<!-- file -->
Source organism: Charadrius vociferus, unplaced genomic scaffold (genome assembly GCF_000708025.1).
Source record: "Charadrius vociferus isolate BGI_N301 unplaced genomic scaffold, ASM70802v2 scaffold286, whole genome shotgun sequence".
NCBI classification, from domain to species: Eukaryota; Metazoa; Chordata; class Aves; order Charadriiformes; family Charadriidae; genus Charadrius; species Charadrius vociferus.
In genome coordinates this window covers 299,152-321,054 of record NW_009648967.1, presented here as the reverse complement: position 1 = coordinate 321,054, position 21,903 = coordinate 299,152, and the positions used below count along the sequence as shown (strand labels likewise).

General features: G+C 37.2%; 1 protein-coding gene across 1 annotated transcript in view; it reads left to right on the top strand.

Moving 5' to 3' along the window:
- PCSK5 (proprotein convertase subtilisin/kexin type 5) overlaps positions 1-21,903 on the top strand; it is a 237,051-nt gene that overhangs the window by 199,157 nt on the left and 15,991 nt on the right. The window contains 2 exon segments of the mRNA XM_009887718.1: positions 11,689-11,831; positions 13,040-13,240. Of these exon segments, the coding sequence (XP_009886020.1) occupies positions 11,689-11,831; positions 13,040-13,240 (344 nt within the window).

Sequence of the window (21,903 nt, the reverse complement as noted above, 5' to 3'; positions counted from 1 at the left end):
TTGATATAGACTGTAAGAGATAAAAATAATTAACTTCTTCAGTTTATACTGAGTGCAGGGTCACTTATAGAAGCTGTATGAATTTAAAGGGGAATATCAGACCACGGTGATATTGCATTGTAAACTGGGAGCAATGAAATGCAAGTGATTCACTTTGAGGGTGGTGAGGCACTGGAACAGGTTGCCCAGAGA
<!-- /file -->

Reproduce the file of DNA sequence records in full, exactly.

Source organism: Charadrius vociferus, unplaced genomic scaffold (genome assembly GCF_000708025.1).
Source record: "Charadrius vociferus isolate BGI_N301 unplaced genomic scaffold, ASM70802v2 scaffold286, whole genome shotgun sequence".
NCBI classification, from domain to species: Eukaryota; Metazoa; Chordata; class Aves; order Charadriiformes; family Charadriidae; genus Charadrius; species Charadrius vociferus.
In genome coordinates this window covers 299,152-321,054 of record NW_009648967.1, presented here as the reverse complement: position 1 = coordinate 321,054, position 21,903 = coordinate 299,152, and the positions used below count along the sequence as shown (strand labels likewise).

General features: G+C 37.2%; 1 protein-coding gene across 1 annotated transcript in view; it reads left to right on the top strand.

Moving 5' to 3' along the window:
- PCSK5 (proprotein convertase subtilisin/kexin type 5) overlaps positions 1-21,903 on the top strand; it is a 237,051-nt gene that overhangs the window by 199,157 nt on the left and 15,991 nt on the right. The window contains 2 exon segments of the mRNA XM_009887718.1: positions 11,689-11,831; positions 13,040-13,240. Of these exon segments, the coding sequence (XP_009886020.1) occupies positions 11,689-11,831; positions 13,040-13,240 (344 nt within the window).

Sequence of the window (21,903 nt, the reverse complement as noted above, 5' to 3'; positions counted from 1 at the left end):
TTGATATAGACTGTAAGAGATAAAAATAATTAACTTCTTCAGTTTATACTGAGTGCAGGGTCACTTATAGAAGCTGTATGAATTTAAAGGGGAATATCAGACCACGGTGATATTGCATTGTAAACTGGGAGCAATGAAATGCAAGTGATTCACTTTGAGGGTGGTGAGGCACTGGAACAGGTTGCCCAGAGA